This episode is part of The Psychology Podcast’s “Best of Series”, where we highlight some of the most exciting, enthralling, and enlightening episodes from our archives.
Today we welcome David Epstein, the author of the #1 New York Times bestseller Range: Why Generalists Triumph in a Specialized World, and of the bestseller The Sports Gene, both of which have been translated in more than 20 languages. His TED Talks on performance science have been viewed more than 11 million times. He has master’s degrees in environmental science and journalism and has worked as an investigative reporter for ProPublica and a senior writer for Sports Illustrated.
In this episode, I talked to David Epstein about greatness. If there’s one thing we know for sure about greatness, it’s that there is no linear path to it. David and I discuss the complex relationship of talent and hard work in specific domains. Although there is no formula, we can both agree that persistent effort and fierce determination are necessary ingredients—but so is talent. We have a nuanced discussion of the dance between nature and nurture on the path to talent. It’s a very delicate dance. We also touch on the topics of self-actualization, creativity, fulfillment and moral greatness.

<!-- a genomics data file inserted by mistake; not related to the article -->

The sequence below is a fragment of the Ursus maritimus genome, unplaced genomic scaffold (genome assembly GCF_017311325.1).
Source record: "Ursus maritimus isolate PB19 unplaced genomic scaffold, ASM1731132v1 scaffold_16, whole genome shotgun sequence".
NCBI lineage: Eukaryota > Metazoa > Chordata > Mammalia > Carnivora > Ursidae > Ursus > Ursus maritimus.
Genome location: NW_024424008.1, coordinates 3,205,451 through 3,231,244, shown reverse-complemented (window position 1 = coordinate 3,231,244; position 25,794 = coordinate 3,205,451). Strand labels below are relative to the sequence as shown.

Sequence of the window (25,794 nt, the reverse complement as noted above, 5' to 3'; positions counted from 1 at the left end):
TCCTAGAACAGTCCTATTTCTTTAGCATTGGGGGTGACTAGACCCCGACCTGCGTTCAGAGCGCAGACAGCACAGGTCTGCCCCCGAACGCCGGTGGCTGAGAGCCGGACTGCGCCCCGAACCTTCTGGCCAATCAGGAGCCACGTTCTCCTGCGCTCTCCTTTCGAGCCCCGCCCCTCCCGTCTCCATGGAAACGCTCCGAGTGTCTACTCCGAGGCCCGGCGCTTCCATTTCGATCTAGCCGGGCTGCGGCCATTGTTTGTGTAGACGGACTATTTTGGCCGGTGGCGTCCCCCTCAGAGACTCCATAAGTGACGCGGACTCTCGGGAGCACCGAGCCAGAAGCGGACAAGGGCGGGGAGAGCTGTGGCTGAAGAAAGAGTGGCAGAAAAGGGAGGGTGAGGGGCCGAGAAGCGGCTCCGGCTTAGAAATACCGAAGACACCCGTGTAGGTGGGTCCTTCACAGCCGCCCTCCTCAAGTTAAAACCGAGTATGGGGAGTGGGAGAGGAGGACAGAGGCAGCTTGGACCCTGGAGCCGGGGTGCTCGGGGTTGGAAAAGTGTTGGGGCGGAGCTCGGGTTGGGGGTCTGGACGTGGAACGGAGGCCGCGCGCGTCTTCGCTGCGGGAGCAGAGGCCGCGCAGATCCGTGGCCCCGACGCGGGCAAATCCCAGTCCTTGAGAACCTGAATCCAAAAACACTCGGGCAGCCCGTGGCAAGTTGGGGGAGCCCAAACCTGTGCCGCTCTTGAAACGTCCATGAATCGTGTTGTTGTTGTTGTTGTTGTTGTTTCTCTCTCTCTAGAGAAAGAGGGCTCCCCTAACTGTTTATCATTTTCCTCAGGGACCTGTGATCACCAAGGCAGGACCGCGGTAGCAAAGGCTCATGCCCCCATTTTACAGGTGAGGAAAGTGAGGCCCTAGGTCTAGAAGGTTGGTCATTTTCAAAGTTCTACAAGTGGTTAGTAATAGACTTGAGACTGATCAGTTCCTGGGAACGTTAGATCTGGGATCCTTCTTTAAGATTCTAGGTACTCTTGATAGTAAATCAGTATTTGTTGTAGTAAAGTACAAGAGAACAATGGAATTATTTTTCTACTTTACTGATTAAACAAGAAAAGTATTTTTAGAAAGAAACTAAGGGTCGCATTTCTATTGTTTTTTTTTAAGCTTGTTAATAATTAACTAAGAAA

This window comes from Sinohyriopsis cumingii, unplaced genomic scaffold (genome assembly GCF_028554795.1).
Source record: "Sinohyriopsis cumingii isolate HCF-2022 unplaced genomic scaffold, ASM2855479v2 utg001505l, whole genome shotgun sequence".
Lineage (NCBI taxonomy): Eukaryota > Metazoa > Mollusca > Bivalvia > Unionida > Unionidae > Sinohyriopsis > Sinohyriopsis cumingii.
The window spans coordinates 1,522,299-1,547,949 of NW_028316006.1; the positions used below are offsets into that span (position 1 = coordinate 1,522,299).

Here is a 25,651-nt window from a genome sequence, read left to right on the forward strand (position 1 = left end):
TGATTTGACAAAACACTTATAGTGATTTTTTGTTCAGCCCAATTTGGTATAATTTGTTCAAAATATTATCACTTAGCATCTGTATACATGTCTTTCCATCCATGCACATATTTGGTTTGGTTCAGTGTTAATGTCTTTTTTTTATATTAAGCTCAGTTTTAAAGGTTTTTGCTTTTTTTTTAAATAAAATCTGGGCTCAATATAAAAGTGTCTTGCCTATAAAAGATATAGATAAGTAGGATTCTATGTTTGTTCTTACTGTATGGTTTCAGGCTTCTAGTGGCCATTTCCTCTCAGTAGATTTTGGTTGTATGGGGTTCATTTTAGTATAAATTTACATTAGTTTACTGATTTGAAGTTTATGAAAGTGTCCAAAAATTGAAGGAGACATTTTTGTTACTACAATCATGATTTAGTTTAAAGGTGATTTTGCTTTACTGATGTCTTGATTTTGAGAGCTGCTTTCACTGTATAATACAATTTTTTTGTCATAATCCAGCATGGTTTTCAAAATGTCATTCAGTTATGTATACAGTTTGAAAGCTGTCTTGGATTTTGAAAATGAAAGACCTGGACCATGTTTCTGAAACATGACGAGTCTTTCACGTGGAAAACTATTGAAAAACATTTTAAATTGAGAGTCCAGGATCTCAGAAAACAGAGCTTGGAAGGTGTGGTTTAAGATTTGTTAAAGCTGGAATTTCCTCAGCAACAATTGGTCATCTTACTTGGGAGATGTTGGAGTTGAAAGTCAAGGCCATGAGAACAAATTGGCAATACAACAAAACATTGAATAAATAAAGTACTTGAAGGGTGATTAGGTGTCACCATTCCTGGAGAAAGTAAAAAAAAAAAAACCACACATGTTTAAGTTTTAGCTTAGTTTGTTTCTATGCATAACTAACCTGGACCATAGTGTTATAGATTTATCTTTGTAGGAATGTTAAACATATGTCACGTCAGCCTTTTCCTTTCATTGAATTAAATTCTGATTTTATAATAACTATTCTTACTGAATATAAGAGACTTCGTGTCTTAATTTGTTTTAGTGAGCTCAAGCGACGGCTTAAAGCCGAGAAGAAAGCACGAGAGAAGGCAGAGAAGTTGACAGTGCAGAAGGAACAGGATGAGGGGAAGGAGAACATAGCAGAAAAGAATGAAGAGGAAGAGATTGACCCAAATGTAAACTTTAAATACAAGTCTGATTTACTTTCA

- Talent: Is it nature or nurture?
- Does the 10,000 hour rule apply to creativity?
- Genetics and the rage to master
- Immediate feedback for growth
- Progress is not linear
- Self-actualization is where you “fit”
- The equal odds rule
- Restriction of range
- Creativity and mental illness
- Incentivizing good vs great scientists
- Moral greatness
- The constraints of creativity
- The criteria of genius